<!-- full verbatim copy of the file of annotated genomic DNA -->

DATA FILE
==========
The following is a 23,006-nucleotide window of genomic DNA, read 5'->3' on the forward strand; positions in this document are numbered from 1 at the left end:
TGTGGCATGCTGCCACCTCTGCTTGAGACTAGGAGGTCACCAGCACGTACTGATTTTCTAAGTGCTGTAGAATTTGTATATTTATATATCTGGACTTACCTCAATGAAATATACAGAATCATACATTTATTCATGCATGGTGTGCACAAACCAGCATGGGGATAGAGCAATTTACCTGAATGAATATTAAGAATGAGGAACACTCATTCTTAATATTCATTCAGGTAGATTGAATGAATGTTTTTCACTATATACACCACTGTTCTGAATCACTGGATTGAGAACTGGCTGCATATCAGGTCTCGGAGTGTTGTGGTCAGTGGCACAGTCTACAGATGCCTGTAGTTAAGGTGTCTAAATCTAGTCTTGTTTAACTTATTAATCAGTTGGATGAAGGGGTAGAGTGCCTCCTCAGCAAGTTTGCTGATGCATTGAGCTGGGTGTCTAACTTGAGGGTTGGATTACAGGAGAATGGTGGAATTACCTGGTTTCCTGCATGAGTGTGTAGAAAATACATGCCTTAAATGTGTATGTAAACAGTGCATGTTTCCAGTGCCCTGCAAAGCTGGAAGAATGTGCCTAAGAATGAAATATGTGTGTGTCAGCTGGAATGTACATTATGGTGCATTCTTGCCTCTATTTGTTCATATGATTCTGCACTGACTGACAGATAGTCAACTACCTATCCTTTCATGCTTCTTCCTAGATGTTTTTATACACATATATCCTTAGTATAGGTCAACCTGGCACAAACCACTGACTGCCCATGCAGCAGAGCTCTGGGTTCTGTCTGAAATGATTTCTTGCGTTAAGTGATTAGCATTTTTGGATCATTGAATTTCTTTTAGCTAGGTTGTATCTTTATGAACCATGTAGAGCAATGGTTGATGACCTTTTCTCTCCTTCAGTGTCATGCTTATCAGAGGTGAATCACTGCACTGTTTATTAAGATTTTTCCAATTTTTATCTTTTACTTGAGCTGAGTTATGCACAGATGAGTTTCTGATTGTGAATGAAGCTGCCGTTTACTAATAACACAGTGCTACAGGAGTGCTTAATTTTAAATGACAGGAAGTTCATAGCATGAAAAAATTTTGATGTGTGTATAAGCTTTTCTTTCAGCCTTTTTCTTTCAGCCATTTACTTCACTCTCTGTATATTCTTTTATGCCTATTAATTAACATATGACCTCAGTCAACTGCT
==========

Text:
The following is a 23,006-nucleotide window of genomic DNA, read 5'->3' on the forward strand; positions in this document are numbered from 1 at the left end:
TGTGGCATGCTGCCACCTCTGCTTGAGACTAGGAGGTCACCAGCACGTACTGATTTTCTAAGTGCTGTAGAATTTGTATATTTATATATCTGGACTTACCTCAATGAAATATACAGAATCATACATTTATTCATGCATGGTGTGCACAAACCAGCATGGGGATAGAGCAATTTACCTGAATGAATATTAAGAATGAGGAACACTCATTCTTAATATTCATTCAGGTAGATTGAATGAATGTTTTTCACTATATACACCACTGTTCTGAATCACTGGATTGAGAACTGGCTGCATATCAGGTCTCGGAGTGTTGTGGTCAGTGGCACAGTCTACAGATGCCTGTAGTTAAGGTGTCTAAATCTAGTCTTGTTTAACTTATTAATCAGTTGGATGAAGGGGTAGAGTGCCTCCTCAGCAAGTTTGCTGATGCATTGAGCTGGGTGTCTAACTTGAGGGTTGGATTACAGGAGAATGGTGGAATTACCTGGTTTCCTGCATGAGTGTGTAGAAAATACATGCCTTAAATGTGTATGTAAACAGTGCATGTTTCCAGTGCCCTGCAAAGCTGGAAGAATGTGCCTAAGAATGAAATATGTGTGTGTCAGCTGGAATGTACATTATGGTGCATTCTTGCCTCTATTTGTTCATATGATTCTGCACTGACTGACAGATAGTCAACTACCTATCCTTTCATGCTTCTTCCTAGATGTTTTTATACACATATATCCTTAGTATAGGTCAACCTGGCACAAACCACTGACTGCCCATGCAGCAGAGCTCTGGGTTCTGTCTGAAATGATTTCTTGCGTTAAGTGATTAGCATTTTTGGATCATTGAATTTCTTTTAGCTAGGTTGTATCTTTATGAACCATGTAGAGCAATGGTTGATGACCTTTTCTCTCCTTCAGTGTCATGCTTATCAGAGGTGAATCACTGCACTGTTTATTAAGATTTTTCCAATTTTTATCTTTTACTTGAGCTGAGTTATGCACAGATGAGTTTCTGATTGTGAATGAAGCTGCCGTTTACTAATAACACAGTGCTACAGGAGTGCTTAATTTTAAATGACAGGAAGTTCATAGCATGAAAAAATTTTGATGTGTGTATAAGCTTTTCTTTCAGCCTTTTTCTTTCAGCCATTTACTTCACTCTCTGTATATTCTTTTATGCCTATTAATTAACATATGACCTCAGTCAACTGCT